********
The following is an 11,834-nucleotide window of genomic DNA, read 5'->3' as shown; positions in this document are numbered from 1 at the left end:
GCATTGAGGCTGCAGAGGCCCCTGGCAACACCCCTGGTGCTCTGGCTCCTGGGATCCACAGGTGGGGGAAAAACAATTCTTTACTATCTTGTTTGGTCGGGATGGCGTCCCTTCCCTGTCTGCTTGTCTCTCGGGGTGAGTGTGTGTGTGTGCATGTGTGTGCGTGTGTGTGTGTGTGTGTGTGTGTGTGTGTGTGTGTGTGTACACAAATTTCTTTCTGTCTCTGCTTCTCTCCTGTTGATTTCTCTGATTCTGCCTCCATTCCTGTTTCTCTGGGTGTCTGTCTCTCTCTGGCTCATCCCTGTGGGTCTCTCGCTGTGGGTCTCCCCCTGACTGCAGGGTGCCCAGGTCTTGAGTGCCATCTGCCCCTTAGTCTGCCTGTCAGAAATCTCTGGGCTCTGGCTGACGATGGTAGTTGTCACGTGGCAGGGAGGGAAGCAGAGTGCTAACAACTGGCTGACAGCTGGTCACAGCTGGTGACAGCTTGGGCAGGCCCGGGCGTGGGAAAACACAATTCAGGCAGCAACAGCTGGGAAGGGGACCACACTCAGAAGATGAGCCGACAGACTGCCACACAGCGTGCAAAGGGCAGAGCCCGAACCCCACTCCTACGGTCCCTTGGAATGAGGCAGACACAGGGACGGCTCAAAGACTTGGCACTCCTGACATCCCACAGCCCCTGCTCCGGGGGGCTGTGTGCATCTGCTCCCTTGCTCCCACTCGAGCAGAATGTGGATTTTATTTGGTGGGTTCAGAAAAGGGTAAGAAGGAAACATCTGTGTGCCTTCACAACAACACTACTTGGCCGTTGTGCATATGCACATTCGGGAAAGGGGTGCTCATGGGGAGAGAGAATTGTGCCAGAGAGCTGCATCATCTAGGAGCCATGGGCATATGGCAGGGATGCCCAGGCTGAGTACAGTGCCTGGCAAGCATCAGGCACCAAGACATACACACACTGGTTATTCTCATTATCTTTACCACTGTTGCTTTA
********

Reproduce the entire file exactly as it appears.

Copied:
The following is an 11,834-nucleotide window of genomic DNA, read 5'->3' as shown; positions in this document are numbered from 1 at the left end:
GCATTGAGGCTGCAGAGGCCCCTGGCAACACCCCTGGTGCTCTGGCTCCTGGGATCCACAGGTGGGGGAAAAACAATTCTTTACTATCTTGTTTGGTCGGGATGGCGTCCCTTCCCTGTCTGCTTGTCTCTCGGGGTGAGTGTGTGTGTGTGCATGTGTGTGCGTGTGTGTGTGTGTGTGTGTGTGTGTGTGTGTGTGTGTGTACACAAATTTCTTTCTGTCTCTGCTTCTCTCCTGTTGATTTCTCTGATTCTGCCTCCATTCCTGTTTCTCTGGGTGTCTGTCTCTCTCTGGCTCATCCCTGTGGGTCTCTCGCTGTGGGTCTCCCCCTGACTGCAGGGTGCCCAGGTCTTGAGTGCCATCTGCCCCTTAGTCTGCCTGTCAGAAATCTCTGGGCTCTGGCTGACGATGGTAGTTGTCACGTGGCAGGGAGGGAAGCAGAGTGCTAACAACTGGCTGACAGCTGGTCACAGCTGGTGACAGCTTGGGCAGGCCCGGGCGTGGGAAAACACAATTCAGGCAGCAACAGCTGGGAAGGGGACCACACTCAGAAGATGAGCCGACAGACTGCCACACAGCGTGCAAAGGGCAGAGCCCGAACCCCACTCCTACGGTCCCTTGGAATGAGGCAGACACAGGGACGGCTCAAAGACTTGGCACTCCTGACATCCCACAGCCCCTGCTCCGGGGGGCTGTGTGCATCTGCTCCCTTGCTCCCACTCGAGCAGAATGTGGATTTTATTTGGTGGGTTCAGAAAAGGGTAAGAAGGAAACATCTGTGTGCCTTCACAACAACACTACTTGGCCGTTGTGCATATGCACATTCGGGAAAGGGGTGCTCATGGGGAGAGAGAATTGTGCCAGAGAGCTGCATCATCTAGGAGCCATGGGCATATGGCAGGGATGCCCAGGCTGAGTACAGTGCCTGGCAAGCATCAGGCACCAAGACATACACACACTGGTTATTCTCATTATCTTTACCACTGTTGCTTTA